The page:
Post Inflammatory

What Is Postinflammatory hyperpigmentation (PIH)?

Postinflammatory hyperpigmentation (PIH) is an acquired hypermelanosis occurring after cutaneous inflammation or injury that can arise in all skin types. PIH results from the overproduction of melanin or an irregular dispersion of pigment after cutaneous inflammation.

Are There Different Types of PIH?

PIH within the dermis results from inflammation-induced damage to basal keratinocytes, which release large amounts of melanin. The free pigment produces a blue-gray appearance to the skin at the site of injury. Epidermal hypermelanosis will appear tan, brown, or dark brown and may take months to years to resolve without treatment. Hyperpigmentation within the dermis has a blue-gray appearance and may either be permanent or resolve over a protracted period of time if left untreated.


If Untreated, How Long Does PIH Last For?

Epidermal PIH can last for 6 to 12 months or more. Dermal PIH can take years to fade, and spots may be permanent. There is also a chance new spots can show up, or that your PIH will come back again after fading.

What Can I Do About My PIH?

When it does occur, the underlying inflammatory conditions should be sought and treated as the first step to reduce the progression of inflammation and PIH (which is an inflammatory consequence). If the inflammatory conditions subsides or there is no evidence of inflammation at the time of diagnosis, the treatments of PIH should be considered as the next step. Different methods are needed to treat different types of PIH. For example, topical agents are typically used to treat epidermal PIH as deeper pigmentation does not respond well to these agents. Consult our VIDASKIN doctors for expert advice on a therapeutic regime to speedily lighten your PIH.

Which Treatments Are Research-Proven To Reduce PIH Effectively?

UV Protection

Use a physical sunblock with SPF 50 or higher and boost your SPF coverage further with oral sunscreen pills like Heliocare or Crystal Tomato to prevent more UV damage.

Shop our recommended sun protection products here.

Vitamin C

Vitamin C is a naturally occurring antioxidant obtained from certain fruits and vegetables that can help with skin lightening. It has antioxidant and anti-inflammatory properties to protect us from environmental damage that leads to pigmentation as part of skin aging.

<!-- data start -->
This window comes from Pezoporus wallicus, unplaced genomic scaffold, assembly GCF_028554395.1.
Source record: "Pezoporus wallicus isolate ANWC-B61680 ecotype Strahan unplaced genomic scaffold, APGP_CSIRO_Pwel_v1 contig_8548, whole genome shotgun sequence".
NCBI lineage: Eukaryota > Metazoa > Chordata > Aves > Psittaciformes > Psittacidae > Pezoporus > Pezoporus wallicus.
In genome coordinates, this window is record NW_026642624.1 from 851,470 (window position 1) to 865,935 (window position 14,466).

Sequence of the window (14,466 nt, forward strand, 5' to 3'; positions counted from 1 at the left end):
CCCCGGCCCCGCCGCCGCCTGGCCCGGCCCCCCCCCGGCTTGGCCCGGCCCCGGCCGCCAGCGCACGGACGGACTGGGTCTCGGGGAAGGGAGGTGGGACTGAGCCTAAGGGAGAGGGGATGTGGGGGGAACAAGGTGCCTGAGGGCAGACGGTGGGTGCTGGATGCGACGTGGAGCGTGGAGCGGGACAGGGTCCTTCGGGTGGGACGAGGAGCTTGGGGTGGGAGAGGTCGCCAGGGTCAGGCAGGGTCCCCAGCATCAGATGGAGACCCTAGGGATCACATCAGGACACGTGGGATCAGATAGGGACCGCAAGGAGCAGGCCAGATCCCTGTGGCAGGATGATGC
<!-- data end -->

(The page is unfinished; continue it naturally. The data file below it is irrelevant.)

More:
Hydroquinone (HQ)

HQ remains the mainstay of treatment for PIH. It is a phenolic compound that blocks the conversion of dihydroxyphenylalanine (DOPA) to melanin by inhibiting tyrosinase. This reduces the production of melanin which in turn decreases the amount of pigmentation in the skin.

Azelaic Acid (AA)

Azelaic Acid has been shown to be effective in the treatment of PIH by depigmenting the skin and reducing inflammation.

Other Topicals

Combination products containing hydroquinone and retinoids appear to be the most beneficial treatment options, although there are few evidence-based studies for this. Topical tyrosinase inhibitors, such as hydroquinone, azelaic acid, kojic acid, arbutin, and certain licorice extracts, can effectively lighten areas of hypermelanosis. Other depigmenting agents include retinoids, mequinol, ascorbic acid, niacinamide, N-acetyl glucosamine, and soy with a number of emerging therapies on the horizon.

Topical therapy is typically effective for epidermal postinflammatory hyperpigmentation; however, certain procedures, such as chemical peeling and laser therapy, may help treat recalcitrant hyperpigmentation. It is also important to use caution with all of the above treatments to prevent irritation and worsening of postinflammatory hyperpigmentation.

Book your consultation with our doctors today to discuss more about curated treatment options for your post-inflammatory hyperpigmentation!

In-Clinic Treatments

Glycolic Acid (GA)

Glycolic acid (GA), found in sugarcane, is a naturally occurring alpha-hydroxy acid (AHA) that induces epidermolysis, disperses basal layer melanin, and increases dermal collagen synthesis. Studies show significant clinical improvement from baseline was noted in the peel groups by subjective measures (p<0.02), and colorimetric analysis also showed a trend of more rapid and greater improvement in the peel group.


Although topical skin-lightening agents remain the treatment of choice for PIH, lasers and light sources may be an effective adjunct to therapy or alternative for treatment failures. However, there is a paucity of literature specifically evaluating the use of devices in the treatment of PIH in all skin types. Green (510nm, 532nm), red (694nm), or near-infrared (755nm, 1064nm) lasers are pigment-specific and generate light used to selectively target intracellular melanosomes. However, due to the wide absorption spectrum of melanin (250nm–1200nm), laser energy intended for deeper targets can be absorbed within the pigmented epidermis, which can lead to complications such as dyschromias, blistering, and scars.

Book Your Complimentary Consultation Today

It is best to seek professional, expert advice from a trained doctor who can prescribe and perform suitable treatments for your unique condition. Our VIDASKIN Aesthetic Clinic is equipped with a diagnostic VISIA skin analysis machine which visualises the different depths of existing pigmentation, future pigmentation and other imperfections. Book your consultation with our doctors today for a thorough and effective treatment plan for your individual concerns!